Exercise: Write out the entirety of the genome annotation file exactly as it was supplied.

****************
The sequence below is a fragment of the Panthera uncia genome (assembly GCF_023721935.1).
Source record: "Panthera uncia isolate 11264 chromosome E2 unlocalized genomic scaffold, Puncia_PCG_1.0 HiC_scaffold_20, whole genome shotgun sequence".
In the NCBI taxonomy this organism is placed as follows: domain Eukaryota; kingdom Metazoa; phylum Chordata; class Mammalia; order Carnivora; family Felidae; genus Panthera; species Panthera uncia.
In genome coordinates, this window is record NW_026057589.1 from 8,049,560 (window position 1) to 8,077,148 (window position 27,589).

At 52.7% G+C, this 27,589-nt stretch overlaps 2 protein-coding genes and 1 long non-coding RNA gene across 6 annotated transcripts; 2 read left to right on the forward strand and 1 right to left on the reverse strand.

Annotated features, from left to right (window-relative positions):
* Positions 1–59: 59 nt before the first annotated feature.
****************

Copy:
The sequence below is a fragment of the Panthera uncia genome (assembly GCF_023721935.1).
Source record: "Panthera uncia isolate 11264 chromosome E2 unlocalized genomic scaffold, Puncia_PCG_1.0 HiC_scaffold_20, whole genome shotgun sequence".
In the NCBI taxonomy this organism is placed as follows: domain Eukaryota; kingdom Metazoa; phylum Chordata; class Mammalia; order Carnivora; family Felidae; genus Panthera; species Panthera uncia.
In genome coordinates, this window is record NW_026057589.1 from 8,049,560 (window position 1) to 8,077,148 (window position 27,589).

At 52.7% G+C, this 27,589-nt stretch overlaps 2 protein-coding genes and 1 long non-coding RNA gene across 6 annotated transcripts; 2 read left to right on the forward strand and 1 right to left on the reverse strand.

Annotated features, from left to right (window-relative positions):
* Positions 1–59: 59 nt before the first annotated feature.